Military Pin Ups - HistoryA pin-up girl is a man's ideal of the "perfect woman." Men want to look at them and women want to look-like them. Pin-Up girls have been around since the 1890s but became most popular in the 1940s. Many "pin ups" were photographs of celebrities who were considered sex symbols.
Pin-up girls represented everything an average woman aspired to and reflected a glamorous side of life that seemed to be missing in the forties and fifties. These Images could be found almost anywhere; magazines, calendars, posters, newspapers, postcards or even in chromolithographs. Later, posters of "pin-up girls" were mass-produced.
Art Deco depictions of the female form were considered tasteful enough for inclusion in magazines, such as Esquire, Cosmopolitan, The Saturday Evening Post and others. Alberto Vargas makes for a convenient figure as we watch his style evolve from coy to more explicit. The fact that he started at Esquire and ended up at Playboy also makes for a barometer of trends within pin-up.
After the war, Christian Dior introduced his 'new look', war restrictions on luxury items such as nylons were lifted and undergarments finally made the transition to two separate pieces, the bra and the girdle. Society had moved past the androgynous flappers and the economically depressed 1930s to a new age of prosperity. The move towards commercialization was well under way. If a pretty, wholesome girl-next-door could be utilized to sell a product, why not a girl in stockings modestly flashing some skin (But she's always a 'good girl' - Its not her fault that playful puppy pulled her skirt over her head!). If anyone is responsible for the explosion of vibrant beautiful pitchwomen, it is Chicago artist Haddon Sundblom.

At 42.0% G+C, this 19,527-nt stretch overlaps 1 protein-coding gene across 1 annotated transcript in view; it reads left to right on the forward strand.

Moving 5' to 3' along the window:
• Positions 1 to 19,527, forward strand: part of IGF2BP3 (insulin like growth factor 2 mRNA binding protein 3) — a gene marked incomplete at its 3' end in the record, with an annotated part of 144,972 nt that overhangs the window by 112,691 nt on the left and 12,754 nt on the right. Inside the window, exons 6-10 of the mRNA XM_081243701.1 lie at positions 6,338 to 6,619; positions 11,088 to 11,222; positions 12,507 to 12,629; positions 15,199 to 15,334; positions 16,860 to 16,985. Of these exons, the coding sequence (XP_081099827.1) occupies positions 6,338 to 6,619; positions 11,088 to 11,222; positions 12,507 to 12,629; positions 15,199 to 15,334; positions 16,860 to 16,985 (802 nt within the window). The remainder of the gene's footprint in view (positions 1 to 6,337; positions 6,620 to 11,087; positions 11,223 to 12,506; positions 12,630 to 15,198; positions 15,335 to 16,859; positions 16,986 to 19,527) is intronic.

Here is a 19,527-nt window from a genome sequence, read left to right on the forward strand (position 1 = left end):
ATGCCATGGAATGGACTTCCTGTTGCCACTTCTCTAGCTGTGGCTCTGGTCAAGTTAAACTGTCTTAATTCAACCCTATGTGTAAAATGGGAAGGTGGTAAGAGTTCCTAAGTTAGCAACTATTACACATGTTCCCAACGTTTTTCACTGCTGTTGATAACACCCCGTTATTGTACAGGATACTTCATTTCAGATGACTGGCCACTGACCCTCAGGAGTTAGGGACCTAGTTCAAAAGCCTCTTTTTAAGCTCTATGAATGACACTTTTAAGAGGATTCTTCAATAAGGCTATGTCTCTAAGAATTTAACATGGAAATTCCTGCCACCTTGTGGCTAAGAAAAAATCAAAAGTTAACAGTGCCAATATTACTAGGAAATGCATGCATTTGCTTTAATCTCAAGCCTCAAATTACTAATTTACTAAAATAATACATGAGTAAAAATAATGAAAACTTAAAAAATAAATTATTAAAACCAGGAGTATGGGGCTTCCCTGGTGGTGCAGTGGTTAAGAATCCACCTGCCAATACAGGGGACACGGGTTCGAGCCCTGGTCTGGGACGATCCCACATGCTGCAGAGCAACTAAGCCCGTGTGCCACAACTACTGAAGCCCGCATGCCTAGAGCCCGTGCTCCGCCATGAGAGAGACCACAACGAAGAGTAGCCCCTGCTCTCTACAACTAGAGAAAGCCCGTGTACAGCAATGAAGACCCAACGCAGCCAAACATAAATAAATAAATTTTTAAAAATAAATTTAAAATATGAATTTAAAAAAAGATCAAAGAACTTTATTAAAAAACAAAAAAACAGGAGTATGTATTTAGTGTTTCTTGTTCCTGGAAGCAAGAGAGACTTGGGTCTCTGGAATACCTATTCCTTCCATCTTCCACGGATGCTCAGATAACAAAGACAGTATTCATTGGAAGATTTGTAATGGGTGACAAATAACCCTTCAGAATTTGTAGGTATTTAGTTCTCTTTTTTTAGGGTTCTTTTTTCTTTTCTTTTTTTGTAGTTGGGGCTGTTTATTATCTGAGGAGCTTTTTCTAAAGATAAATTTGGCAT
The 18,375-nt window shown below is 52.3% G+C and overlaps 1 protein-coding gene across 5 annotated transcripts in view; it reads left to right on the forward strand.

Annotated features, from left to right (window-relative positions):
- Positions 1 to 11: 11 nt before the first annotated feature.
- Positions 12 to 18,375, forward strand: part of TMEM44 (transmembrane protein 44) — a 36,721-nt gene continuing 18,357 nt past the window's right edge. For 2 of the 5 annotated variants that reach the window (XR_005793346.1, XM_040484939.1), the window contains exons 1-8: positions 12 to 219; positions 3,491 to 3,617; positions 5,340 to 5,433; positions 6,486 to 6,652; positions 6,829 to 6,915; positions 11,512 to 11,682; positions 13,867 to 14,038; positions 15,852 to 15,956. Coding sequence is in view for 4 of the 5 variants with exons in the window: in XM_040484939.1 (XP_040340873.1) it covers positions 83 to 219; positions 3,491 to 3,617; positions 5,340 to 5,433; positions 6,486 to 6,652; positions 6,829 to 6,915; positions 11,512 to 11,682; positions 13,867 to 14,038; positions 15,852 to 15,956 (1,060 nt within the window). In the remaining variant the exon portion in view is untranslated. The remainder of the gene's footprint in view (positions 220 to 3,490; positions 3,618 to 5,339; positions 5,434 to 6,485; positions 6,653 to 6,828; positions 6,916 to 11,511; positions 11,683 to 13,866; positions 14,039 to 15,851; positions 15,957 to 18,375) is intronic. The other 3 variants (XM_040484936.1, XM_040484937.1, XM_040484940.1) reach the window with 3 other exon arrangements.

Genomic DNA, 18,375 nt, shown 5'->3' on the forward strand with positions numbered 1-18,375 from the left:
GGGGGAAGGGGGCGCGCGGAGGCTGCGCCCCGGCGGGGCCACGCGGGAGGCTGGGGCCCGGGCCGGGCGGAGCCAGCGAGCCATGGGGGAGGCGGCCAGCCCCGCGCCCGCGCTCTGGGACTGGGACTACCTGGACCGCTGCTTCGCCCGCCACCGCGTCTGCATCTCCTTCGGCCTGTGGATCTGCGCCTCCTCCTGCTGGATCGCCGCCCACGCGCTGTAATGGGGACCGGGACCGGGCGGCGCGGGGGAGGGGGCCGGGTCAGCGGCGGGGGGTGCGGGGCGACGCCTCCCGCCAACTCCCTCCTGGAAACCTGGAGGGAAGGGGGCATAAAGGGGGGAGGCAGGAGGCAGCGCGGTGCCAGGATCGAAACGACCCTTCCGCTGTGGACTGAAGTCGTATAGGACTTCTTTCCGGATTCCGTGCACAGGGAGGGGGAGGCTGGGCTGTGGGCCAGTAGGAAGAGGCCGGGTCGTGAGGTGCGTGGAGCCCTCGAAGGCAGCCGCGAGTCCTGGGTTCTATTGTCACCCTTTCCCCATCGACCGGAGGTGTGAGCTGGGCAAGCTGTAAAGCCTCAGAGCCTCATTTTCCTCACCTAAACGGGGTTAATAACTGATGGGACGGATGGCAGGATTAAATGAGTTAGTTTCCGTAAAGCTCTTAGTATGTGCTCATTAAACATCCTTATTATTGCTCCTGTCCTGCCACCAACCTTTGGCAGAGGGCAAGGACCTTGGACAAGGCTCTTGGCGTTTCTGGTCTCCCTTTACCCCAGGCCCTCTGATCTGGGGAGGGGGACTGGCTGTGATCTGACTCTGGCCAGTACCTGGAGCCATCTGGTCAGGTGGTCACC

In 1949, photographer Tom Kelley paid the then unknown model, Norma Jeane Baker (Marilyn Monroe) $50 to pose nude on a red velvet background. A couple of years later he sold the pictures. In 1953, Hugh Hefner bought the rights to publish one of the calendar shots, "Golden Dreams" and used it as the centerpiece of the first issue of his new men's magazine, Playboy. Playboy created a sensation with their centerfold of Marilyn Monroe in 1953.
The introduction of explicit men's magazines made such innocent depictions seem quaint and old-fashioned. Photography was a quick and easy means to satisfy the pressures of monthly deadlines.
Photographs of naked women in magazines before Playboy, and in fact in most magazines since, have a tawdriness to them, which if it is not pornography outright, is still cheap and disreputable. Hefner tried to capture the classiness of Esquire's Petty and Varga Girls, and Kelley's picture of Marilyn as the Sweetheart of the Month managed to set the standard for that tone. In doing so, it brought Playboy a sense of respectability and Playboy, in turn became one of the liberalizing elements of what became the sexual revolution.
Army Air Corps pilots developed "Nose art" that was painted on their fighter, bomber or cargo airlift planes. This "nose art" would consist of fierce animals such as tigers, eagles and sharks; but frequently you would find pin-up girls gracing the noses of U.S. aircraft. In 1941, Chuck Yeager broke the sound barrier in a jet that he decorated with a gorgeous pin-up of his wife, naming the plane "Glamorous Gynnis." Vargas pin-ups were also very much in evidence in the barracks and as nose-art of the Airforce.
As years passed, sexual harassment and exploitation of women became more aware and sought after to desist. Nose art was officially banned 30 years later by the United States Air Force. It wasn't till 1998 that the nose art ban was lifted, but the vintage pin-up art vanished forever. It's only seen now in museums depicting the lives of servicemen in ages gone by.
Pin-up art reached its hey-day during World War II, and art experts say that it will never quite be the same again.
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